At the start of the year, two other white giraffes, a female and her 7-month-old calf, were killed by poachers. Their carcasses were discovered, in March, in a conservation area in Kenya’s northeastern Garissa County.
The remaining male white giraffe was borne by the same slaughtered female, the Ishaqbini Hirola Community Conservancy said.
“Its killing is a blow to tremendous steps taken by the community to conserve rare and unique species, and a wakeup call for continued support to conservation efforts,” Mohammed Ahmednoor, the manager of the conservancy, said at the time of the female giraffe’s death, reported Daily Mail.
That tragic loss meant that the unique male, which has not been given a name, now stands alone, reports CNN. Sadly, rangers fear that the remaining bull could suffer the same fate.
Secured to one of the animal’s horns, the GPS-tracking device will give hourly updates of his location and allow rangers to monitor his movements to “keep the unique animal safe from poachers,” the conservancy stated.
“The giraffe’s grazing range has been blessed with good rains in the recent past and the abundant vegetation bodes well for the future of the white male,” said conservancy official Ahmed Noor.
For their help in safeguarding wildlife species, Noor thanked the Kenya Wildlife Service, Save Giraffes Now, and the Northern Rangelands Trust (NRT).
Antony Wandera, senior wildlife monitoring officer at the NRT, said, “Our mission is to work with communities, enable them [to] be resilient, secure their livelihoods as well as protect the unique wildlife like the only known white giraffe.”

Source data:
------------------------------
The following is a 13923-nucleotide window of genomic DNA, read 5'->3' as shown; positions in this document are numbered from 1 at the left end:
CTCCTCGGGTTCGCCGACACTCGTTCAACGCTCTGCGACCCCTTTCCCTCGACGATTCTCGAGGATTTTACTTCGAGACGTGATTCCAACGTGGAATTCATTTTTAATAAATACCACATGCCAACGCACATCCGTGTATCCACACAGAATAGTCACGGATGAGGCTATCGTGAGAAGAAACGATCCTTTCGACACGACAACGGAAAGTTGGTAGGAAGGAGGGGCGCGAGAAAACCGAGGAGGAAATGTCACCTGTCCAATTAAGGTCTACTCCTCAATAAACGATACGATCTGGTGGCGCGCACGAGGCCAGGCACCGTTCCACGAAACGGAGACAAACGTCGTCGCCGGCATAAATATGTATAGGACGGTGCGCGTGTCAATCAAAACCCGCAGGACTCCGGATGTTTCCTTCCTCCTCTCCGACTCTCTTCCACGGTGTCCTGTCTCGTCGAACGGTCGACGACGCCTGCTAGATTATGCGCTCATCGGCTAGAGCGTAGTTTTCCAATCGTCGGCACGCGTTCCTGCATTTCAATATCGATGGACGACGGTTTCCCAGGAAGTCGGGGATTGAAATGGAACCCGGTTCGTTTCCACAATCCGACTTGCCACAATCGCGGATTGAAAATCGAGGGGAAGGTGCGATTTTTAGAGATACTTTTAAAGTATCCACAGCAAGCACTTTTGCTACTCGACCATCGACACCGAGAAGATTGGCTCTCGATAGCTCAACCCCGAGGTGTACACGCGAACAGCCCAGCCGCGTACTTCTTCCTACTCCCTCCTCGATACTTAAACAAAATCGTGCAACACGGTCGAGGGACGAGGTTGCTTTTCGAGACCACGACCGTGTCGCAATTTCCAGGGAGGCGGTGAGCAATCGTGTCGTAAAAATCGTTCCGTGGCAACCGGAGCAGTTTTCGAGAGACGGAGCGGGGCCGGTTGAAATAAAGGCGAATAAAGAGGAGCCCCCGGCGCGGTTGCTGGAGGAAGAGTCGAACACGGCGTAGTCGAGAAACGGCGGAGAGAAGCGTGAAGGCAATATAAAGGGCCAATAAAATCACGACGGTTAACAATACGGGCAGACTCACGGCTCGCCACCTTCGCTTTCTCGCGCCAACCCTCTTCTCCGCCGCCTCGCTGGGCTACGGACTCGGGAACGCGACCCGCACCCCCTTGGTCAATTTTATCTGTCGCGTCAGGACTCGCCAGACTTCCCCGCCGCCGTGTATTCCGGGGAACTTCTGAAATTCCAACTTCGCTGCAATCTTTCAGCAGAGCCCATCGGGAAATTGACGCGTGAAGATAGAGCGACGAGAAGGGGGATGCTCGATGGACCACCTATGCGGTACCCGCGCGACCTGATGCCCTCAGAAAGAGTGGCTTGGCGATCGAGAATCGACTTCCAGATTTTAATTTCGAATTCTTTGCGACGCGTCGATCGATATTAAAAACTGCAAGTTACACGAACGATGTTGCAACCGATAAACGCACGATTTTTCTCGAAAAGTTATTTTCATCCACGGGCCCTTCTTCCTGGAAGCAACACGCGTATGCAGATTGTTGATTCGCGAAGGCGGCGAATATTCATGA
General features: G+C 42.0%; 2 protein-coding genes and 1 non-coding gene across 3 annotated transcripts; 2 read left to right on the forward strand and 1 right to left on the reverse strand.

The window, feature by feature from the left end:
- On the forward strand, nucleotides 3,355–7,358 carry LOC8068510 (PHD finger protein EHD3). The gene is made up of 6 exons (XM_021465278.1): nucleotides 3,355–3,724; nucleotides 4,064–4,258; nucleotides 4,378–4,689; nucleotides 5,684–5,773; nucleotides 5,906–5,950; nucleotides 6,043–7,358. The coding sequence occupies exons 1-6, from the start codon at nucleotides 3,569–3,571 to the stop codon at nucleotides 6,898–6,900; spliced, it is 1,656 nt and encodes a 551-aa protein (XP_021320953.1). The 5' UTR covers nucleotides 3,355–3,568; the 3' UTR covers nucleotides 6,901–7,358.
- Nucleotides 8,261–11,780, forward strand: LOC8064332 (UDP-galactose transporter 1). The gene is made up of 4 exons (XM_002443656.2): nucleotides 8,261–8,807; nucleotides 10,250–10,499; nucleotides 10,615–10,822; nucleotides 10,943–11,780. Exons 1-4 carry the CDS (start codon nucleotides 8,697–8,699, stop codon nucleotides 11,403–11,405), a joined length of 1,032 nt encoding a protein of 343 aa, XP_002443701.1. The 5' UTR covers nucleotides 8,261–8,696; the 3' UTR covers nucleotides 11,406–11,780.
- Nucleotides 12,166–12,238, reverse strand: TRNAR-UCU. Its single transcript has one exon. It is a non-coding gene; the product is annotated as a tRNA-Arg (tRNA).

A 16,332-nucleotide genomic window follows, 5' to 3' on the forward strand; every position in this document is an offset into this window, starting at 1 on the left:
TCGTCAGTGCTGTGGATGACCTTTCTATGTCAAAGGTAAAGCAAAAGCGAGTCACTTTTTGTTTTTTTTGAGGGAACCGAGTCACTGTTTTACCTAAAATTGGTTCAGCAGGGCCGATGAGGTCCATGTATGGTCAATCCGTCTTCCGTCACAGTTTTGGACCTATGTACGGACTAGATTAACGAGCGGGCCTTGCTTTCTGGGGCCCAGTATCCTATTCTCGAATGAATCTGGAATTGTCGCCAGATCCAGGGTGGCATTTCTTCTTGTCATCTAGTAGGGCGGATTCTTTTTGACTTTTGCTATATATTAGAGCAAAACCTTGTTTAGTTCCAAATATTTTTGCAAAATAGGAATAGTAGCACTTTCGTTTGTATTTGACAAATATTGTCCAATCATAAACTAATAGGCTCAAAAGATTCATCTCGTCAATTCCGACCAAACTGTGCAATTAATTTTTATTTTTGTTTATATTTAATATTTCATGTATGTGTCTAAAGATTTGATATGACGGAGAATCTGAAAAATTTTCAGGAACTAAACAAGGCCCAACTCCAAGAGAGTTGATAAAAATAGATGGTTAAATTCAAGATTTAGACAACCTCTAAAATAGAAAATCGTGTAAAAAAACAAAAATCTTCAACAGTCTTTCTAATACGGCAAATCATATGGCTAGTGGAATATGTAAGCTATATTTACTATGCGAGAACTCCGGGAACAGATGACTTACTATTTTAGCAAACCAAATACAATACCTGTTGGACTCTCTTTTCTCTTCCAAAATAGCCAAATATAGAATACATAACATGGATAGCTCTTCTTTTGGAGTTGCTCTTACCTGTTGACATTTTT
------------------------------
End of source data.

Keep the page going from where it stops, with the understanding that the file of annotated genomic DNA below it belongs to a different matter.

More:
The cause of this magnificent specimen’s unique pale appearance is a rare genetic trait called leucism—not albinism. It causes the partial loss of pigmentation in an animal. Unlike albinism, animals with leucism continue to produce a dark pigment in their soft tissue and eyes.
Sadly, the result is not only one of wonder, but it also means that the animal is easier for poachers to spot on the arid African savanna.
Headlines were made back in 2017 when the female white giraffe was first discovered, alongside her calf. When a second calf followed, the family of three lived a free-ranging life within the confines of the sanctuary.
There was huge international interest, and visitors flocked to see the family. Video of the giraffe posted to YouTube racked up more than 1 million views, and the family were featured by USA Today, The Guardian, Inside Edition, and National Geographic, among other outlets.
The giraffes survived on the conservancy until the carcasses of the mother and one calf were found in March of this year.
Unfortunately, the world’s tallest land animal has lost 40 percent of its numbers in just 30 years, the African Wildlife Foundation estimates.
Giraffes have been designated as a vulnerable species on The International Union for Conservation of Nature’s Red List, with an estimated current population of 68,293 globally.
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